Archive for the ‘Fiction’ Category

All the Water in the World

January 8, 2020


How does a parent cope when their child has cancer? Told in alternating voices of mother and daughter, the reader discovers how Eve and Mandy handle a parent’s worst nightmare.¬† At sixteen Maddy has found her first boyfriend, Jack, who is very supportive of her, and besides her mother, also has both grandparents in her corner as well. Karen Raney has written a wonderful story about love, loss, and everything in between. I highly recommend it…

A Single Thread

December 4, 2019

indexTracy Chevalier, author of The Girl With A Pearl Earring, has written a novel set in 1932 England about a young woman trying to support herself on her own. Violet Speedwell lost both her fiance and her brother in the Great War and struggles as a typist to earn enough for her rent and two meals a day. She finds a friend, Gilda, among the broderers, a group of women who embroider cushions and kneelers for the local cathedral. Through Gilda, Violet meets Arthur, a bell ringer at the church, who becomes very special to her. Chevalier’s characters are well-developed and they provide the reader with a snapshot of the difficulties faced by single women in 1930’s society.

The Giver of Stars

November 6, 2019

indexThe latest novel by Jojo Moyes is a gripping tale of the “packhorse” librarians who travelled around Kentucky in the 1930’s, delivering books to families in remote and outlying areas. Eleanor Roosevelt had developed the idea to support literacy, and the women who undertook that task were brave and determined to complete their routes to the best of their abilities. This job was not for the faint of heart; they faced wild animals and wilder men who had been hitting the homemade moonshine and thus very unprincipled. And women had very few rights at that time, although one of the main heroines, Alice, leaves her husband after her father-in-law punches her in the face for “sassing” him. But she has the support of her friends and fellow librarians, Margery, Izzy, Beth and Sophia.Moyes has again written a story that you just can’t put down… I give it 5 stars!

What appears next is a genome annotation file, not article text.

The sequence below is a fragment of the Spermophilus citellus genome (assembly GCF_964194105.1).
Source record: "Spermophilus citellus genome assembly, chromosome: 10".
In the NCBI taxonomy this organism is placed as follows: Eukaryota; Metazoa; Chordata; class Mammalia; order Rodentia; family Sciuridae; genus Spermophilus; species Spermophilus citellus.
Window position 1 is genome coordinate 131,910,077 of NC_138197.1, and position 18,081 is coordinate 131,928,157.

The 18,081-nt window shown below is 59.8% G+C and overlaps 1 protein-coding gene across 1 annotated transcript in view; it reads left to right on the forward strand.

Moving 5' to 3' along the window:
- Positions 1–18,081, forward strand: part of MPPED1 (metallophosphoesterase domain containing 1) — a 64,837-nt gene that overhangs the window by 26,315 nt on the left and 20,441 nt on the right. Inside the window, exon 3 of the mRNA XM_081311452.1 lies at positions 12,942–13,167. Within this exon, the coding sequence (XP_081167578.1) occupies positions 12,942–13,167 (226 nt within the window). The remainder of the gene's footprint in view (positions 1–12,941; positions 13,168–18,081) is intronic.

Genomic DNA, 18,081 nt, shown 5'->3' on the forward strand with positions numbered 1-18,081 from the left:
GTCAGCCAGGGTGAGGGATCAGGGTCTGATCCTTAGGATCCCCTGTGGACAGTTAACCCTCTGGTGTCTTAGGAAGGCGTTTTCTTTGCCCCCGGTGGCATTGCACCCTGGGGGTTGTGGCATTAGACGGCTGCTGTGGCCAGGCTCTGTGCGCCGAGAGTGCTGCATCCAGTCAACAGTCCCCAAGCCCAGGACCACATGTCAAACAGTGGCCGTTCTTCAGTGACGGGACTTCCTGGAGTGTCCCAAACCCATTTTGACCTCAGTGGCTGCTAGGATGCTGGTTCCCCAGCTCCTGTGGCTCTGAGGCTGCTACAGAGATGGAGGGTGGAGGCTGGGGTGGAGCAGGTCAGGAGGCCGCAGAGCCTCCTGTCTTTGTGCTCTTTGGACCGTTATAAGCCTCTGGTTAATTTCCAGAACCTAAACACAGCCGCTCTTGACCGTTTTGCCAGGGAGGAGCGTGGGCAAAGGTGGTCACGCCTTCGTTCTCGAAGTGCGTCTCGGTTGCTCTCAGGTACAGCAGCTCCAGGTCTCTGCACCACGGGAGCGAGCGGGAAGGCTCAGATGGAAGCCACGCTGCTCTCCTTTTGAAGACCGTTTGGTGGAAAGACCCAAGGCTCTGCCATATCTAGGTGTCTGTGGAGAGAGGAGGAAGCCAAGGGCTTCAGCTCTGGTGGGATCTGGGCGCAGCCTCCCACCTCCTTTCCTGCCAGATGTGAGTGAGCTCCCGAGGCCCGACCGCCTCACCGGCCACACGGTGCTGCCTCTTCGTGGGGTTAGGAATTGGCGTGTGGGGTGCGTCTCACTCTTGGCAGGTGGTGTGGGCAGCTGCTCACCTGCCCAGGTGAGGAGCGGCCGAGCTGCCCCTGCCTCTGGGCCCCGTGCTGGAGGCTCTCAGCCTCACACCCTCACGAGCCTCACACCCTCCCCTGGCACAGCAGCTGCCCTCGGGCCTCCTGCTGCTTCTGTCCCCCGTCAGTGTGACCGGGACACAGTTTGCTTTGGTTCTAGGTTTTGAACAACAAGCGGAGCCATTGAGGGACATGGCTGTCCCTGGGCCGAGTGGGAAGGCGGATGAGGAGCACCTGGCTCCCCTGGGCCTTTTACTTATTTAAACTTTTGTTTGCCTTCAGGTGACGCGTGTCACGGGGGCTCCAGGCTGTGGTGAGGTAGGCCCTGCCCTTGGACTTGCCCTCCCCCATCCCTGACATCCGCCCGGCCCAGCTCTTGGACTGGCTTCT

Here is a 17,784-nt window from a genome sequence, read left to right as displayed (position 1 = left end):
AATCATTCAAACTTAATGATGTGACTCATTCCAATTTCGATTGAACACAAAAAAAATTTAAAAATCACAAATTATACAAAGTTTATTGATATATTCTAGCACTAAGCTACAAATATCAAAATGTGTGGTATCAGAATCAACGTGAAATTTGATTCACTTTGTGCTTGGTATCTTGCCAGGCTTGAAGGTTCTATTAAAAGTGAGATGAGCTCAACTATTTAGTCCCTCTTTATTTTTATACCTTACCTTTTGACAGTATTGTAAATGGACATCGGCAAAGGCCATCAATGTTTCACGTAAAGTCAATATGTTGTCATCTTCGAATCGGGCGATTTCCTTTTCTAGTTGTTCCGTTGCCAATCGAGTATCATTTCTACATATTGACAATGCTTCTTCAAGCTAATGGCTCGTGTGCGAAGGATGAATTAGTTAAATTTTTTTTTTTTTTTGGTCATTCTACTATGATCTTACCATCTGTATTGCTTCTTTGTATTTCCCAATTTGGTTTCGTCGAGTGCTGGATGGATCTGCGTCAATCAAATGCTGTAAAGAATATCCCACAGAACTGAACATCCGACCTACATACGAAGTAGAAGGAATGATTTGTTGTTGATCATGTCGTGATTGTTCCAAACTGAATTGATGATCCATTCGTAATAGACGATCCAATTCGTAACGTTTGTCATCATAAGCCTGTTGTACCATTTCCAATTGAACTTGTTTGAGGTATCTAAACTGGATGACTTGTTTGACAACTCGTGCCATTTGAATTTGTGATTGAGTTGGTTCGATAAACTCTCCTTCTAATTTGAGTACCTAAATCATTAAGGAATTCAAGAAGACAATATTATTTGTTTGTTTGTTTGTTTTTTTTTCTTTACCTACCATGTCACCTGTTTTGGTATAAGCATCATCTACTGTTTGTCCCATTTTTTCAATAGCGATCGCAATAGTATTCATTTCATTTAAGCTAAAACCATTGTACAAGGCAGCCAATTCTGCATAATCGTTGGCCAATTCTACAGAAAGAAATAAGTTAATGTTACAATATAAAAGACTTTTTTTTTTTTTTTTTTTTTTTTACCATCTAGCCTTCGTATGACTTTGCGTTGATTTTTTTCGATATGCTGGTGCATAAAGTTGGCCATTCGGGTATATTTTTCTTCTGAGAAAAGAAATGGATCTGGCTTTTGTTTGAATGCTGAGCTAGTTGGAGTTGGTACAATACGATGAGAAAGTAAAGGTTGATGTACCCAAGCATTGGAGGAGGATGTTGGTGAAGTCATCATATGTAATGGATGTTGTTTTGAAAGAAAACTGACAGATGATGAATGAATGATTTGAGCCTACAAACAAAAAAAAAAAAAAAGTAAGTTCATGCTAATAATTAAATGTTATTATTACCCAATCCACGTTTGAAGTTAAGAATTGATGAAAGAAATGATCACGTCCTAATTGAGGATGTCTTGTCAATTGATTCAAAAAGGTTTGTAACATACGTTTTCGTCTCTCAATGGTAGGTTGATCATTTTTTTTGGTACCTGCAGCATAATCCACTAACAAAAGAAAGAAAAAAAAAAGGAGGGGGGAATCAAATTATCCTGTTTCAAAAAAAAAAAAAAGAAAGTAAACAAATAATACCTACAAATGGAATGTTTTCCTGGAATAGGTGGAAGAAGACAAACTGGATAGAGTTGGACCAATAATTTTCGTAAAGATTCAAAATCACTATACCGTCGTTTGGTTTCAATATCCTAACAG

A Terrible Country

September 18, 2019

index.aspxAndrei Kaplan journeys to Russia to take care of his ailing grandmother after his brother must suddenly leave the country. Keith Gessen pens an interesting comparison of everyday life in 2008 Russia with its counterpart in the U.S. Andrei is still waiting to land a job in his field of Russian literature, so a trip to Russia cannot fail to have a positive impact on his career, he reasons. His Baba Seva is about to turn 90, and is struggling with the beginnings of dementia, and Andrei learns from her what it feels like to outlive almost all of your friends. Gessen mixes humor in with his details of Russian economics and politics, which makes for an entertaining read.

The Long Flight Home

September 8, 2019

indexAnother new novel set during WWII, this story by Alan Hlad focuses on the role of homing pigeons, which were used by the English to convey messages from the locals in German-occupied France regarding troop movements. Operation Source Columba, referred to in the novel, is the actual name for the air-drop of thousands of pigeons in occupied zones of France and the Netherlands. In The Long Flight Home, Susan Shepherd and her grandfather are responsible members of the National  Pigeon Service who deliver their pigeons to British Services in an attempt to help win the war, knowing many of them will never return. Susan falls in love with Ollie, a brave American who is determined to be a fighter pilot for the British well before America enters the war. I particularly liked the brave actions of the members of the French Resistance, who risked their lives to save their people from the Germans, as well as the resilience of the British civilians. London was bombed for 76 consecutive nights by the Luftwaffe, a truly sobering fact. Recommended for fans of historical fiction.

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